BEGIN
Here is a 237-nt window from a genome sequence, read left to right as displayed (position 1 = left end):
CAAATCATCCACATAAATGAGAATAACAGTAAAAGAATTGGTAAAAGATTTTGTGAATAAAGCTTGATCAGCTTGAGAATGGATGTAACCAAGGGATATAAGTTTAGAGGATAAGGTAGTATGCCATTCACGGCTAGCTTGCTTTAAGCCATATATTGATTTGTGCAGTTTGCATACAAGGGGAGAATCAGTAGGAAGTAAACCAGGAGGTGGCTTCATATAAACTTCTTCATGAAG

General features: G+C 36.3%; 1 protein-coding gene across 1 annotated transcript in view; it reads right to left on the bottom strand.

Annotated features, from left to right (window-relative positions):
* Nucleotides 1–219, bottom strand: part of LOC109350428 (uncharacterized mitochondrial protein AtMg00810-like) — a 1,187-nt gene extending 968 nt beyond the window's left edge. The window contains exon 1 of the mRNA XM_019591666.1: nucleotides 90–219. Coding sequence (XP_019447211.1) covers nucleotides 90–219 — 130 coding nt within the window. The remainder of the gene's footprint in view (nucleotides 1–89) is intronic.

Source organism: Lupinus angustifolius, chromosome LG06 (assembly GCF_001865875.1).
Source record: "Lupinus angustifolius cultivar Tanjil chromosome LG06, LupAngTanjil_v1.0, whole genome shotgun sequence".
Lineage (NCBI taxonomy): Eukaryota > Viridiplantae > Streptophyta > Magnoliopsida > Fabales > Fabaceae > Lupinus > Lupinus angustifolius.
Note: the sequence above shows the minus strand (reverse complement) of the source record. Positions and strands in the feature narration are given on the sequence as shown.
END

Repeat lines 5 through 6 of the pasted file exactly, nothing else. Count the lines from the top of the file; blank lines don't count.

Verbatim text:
* Nucleotides 1–219, bottom strand: part of LOC109350428 (uncharacterized mitochondrial protein AtMg00810-like) — a 1,187-nt gene extending 968 nt beyond the window's left edge. The window contains exon 1 of the mRNA XM_019591666.1: nucleotides 90–219. Coding sequence (XP_019447211.1) covers nucleotides 90–219 — 130 coding nt within the window. The remainder of the gene's footprint in view (nucleotides 1–89) is intronic.

Source organism: Lupinus angustifolius, chromosome LG06 (assembly GCF_001865875.1).